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PostPosted: Mon Sep 25, 2017 11:05 am 
Retro Guru
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Joined: Tue Jun 25, 2013 10:47 am
Posts: 963
Hi there!
I wanted to share a little project of mine, that I am quite a bit proud of.

I am very interested in machining lately. I bought myself a small lathe. And now I am watching abom79, oxtools and Stefan Gotteswinter (whom I met actually in person) on youtube, lusting after their knowledge and equipment.

But to return to the scope of this forum, I am also restoring a very sad looking Klein Pinnacale. It was very much abused, when I got it. Dings and scratches all over the place, badly drilled holes for a Magura brake and no paint left on it!

This is how it looked like, when I got it.
Image
Image

All the parts are scrap, basically. I'll be rescuing the RS1 fork thou.

And I've been reading a lot about the early inventors of the mountainbike scene lately. FTW, Cameron, WTB and the likes. I somewhat got inspired by their way to fabricate their own stuff. Parts, frames, everything. And that fell in line with me trying to learn fabrication and machining. I thought, I might take that battered old Klein in that direction and make it a "Cameron-style self-fabricobbled-together" kind of bike.

With my limited abilities and machinery I picked a part that seemed easy enough and that I wanted to put on the bike. An American Classic quick release. I have one on another bike. A good pattern to look at. And I took some scrap metal I had collected from work and from the scrap metal place nearby.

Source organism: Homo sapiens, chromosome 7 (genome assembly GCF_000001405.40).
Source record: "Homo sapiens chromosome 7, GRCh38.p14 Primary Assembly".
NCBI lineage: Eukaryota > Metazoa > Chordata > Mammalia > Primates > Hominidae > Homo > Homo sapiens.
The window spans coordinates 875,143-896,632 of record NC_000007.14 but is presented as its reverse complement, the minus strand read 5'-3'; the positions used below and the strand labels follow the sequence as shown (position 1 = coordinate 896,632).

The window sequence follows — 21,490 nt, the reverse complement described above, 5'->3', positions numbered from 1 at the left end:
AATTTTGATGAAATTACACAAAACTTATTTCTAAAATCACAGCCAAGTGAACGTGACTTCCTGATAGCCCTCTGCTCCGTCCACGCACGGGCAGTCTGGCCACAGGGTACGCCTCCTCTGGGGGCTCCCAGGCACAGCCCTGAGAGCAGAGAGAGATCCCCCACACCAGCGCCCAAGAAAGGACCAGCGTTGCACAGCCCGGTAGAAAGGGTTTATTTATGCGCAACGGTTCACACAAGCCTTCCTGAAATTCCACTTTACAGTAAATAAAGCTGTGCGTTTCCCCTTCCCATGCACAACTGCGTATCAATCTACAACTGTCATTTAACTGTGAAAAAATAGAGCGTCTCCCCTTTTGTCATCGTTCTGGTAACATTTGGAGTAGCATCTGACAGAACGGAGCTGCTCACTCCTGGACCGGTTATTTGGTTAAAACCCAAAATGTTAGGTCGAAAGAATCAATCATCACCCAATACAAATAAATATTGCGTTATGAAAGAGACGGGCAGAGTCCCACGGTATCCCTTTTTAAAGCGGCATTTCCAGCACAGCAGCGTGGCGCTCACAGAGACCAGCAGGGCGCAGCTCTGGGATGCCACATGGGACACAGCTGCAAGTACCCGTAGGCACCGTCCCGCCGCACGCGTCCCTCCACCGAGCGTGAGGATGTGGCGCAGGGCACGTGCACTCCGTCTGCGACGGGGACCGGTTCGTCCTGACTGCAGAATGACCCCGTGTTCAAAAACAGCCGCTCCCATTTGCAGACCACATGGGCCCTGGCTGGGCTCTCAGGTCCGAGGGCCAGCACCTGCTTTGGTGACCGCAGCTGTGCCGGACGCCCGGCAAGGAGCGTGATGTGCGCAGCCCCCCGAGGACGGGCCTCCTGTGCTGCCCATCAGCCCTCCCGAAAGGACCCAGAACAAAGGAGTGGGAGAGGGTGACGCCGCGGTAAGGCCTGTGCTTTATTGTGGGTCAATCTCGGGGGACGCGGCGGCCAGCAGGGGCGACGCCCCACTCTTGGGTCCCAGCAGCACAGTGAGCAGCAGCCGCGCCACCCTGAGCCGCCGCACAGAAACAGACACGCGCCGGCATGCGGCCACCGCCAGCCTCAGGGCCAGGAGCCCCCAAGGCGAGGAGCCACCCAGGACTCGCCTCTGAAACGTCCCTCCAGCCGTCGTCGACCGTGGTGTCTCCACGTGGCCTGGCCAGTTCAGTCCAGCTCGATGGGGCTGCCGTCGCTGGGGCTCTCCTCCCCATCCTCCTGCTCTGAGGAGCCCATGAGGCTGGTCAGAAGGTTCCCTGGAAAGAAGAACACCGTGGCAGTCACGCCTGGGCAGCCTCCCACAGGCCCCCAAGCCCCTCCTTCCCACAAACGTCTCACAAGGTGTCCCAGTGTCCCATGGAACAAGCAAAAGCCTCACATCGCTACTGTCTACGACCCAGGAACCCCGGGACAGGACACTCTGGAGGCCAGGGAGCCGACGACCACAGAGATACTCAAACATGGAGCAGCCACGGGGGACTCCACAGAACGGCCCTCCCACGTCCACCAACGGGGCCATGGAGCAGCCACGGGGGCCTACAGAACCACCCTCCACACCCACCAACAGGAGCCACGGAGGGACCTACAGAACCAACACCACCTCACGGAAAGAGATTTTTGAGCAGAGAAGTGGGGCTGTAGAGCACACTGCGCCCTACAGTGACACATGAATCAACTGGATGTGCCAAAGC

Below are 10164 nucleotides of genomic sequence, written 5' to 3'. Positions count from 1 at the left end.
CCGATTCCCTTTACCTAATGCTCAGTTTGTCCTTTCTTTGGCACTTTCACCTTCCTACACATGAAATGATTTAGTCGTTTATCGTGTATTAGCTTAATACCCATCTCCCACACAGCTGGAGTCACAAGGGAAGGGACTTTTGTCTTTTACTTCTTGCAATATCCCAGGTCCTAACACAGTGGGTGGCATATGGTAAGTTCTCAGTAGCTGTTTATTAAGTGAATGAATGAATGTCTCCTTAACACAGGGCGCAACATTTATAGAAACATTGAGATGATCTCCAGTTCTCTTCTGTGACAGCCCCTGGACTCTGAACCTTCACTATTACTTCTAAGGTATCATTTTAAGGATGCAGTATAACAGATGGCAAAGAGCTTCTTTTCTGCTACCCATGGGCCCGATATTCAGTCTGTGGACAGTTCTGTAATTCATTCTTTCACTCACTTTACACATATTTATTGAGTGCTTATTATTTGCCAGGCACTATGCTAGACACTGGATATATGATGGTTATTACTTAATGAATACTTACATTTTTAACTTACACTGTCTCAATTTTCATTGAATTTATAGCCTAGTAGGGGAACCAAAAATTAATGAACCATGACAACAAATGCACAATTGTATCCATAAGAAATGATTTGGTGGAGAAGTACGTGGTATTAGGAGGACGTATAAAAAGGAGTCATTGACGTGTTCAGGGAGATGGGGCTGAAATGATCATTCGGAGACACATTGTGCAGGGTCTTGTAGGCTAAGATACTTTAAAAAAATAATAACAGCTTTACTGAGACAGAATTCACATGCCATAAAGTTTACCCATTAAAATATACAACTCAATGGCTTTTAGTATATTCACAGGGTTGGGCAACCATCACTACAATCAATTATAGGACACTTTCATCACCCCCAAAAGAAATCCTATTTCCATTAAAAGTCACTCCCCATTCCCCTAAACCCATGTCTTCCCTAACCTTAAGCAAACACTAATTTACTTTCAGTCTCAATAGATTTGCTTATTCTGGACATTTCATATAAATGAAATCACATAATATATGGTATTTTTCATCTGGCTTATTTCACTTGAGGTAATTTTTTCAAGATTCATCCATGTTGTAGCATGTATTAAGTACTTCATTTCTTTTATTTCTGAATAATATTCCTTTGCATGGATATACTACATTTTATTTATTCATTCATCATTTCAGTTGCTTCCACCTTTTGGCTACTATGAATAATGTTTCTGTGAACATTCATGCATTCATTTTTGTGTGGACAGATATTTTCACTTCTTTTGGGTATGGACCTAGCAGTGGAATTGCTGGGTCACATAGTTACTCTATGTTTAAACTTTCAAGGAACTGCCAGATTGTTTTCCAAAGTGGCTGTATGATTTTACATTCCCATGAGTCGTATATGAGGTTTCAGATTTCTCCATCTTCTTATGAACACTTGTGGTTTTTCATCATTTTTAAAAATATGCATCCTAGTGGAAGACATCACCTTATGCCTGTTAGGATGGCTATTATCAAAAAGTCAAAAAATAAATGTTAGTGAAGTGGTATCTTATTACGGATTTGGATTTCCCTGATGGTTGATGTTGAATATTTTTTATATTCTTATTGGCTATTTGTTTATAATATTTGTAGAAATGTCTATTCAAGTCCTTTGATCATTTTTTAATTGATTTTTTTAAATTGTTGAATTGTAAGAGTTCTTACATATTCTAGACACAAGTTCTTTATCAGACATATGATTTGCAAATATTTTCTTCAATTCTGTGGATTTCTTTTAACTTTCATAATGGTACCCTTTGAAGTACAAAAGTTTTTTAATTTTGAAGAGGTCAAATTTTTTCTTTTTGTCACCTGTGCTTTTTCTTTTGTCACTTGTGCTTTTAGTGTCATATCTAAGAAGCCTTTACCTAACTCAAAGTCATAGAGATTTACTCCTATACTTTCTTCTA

I spent two (or was it three? :roll: ) afternoons in my basement, measuring, thinking, trying and having a whole lot of fun, actually.
And this is what came out:

Image

Image

Image

This is the "original":
Image

As you may notice, it has a bigger diameter than my version and looks a bit clunkier on that kind of frame.

What do you think?

:D


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PostPosted: Mon Sep 25, 2017 11:29 am 
Retro Guru

Joined: Thu Aug 27, 2015 7:26 pm
Posts: 314
Location: French Alps
Nice work. A lathe's a great tool, I love mine.

For the lever, I assume you turned it, including its eccentric, and then bent it? Heated and bent, or just bent cold?

How much eccentric, by the way?

Simon


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PostPosted: Mon Sep 25, 2017 11:43 am 
Old School Grand Master

Joined: Wed Feb 26, 2014 8:20 pm
Posts: 5412
Great job, love stuff like this as it really makes the bike your own :)


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PostPosted: Mon Sep 25, 2017 12:10 pm 
Retro Guru
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Joined: Tue Jun 25, 2013 10:47 am
Posts: 963
@ tufty: On my first attempt of the lever I heated it before bending but it gave me a very ugly rainbow-like coloration on the metal. And I was not able to wirepad it out. So on my second attempt I just cold bent it and it came out well. I have to say, the rod is bored out. I guess that helped.

The excentric part is 0.5mm off centre witch results in 1mm of "movement".

@ Minifreak: Yes, absolutely.


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 Post subject: Re:
PostPosted: Mon Sep 25, 2017 1:19 pm 
BoTM Winner
BoTM Winner

Joined: Thu Jan 19, 2006 1:23 pm
Posts: 2828
Location: NW England
Very nice, If I had more time I could definitely get into doing something similar.
Quick question for all you machinists, I have a set of kingsberry Qr which are pretty much identical to the American classic design pictured above, but the groove where the circlip sits in is worn so that it pings off in use. How would I go about making it good again, presumably to take a smaller circlip, without any specialist tools?


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PostPosted: Mon Sep 25, 2017 3:07 pm 
King of the DuckBoard
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Joined: Sun Jan 28, 2007 12:30 pm
Posts: 22932
Location: Is not a retrobike rider
looks excellent.


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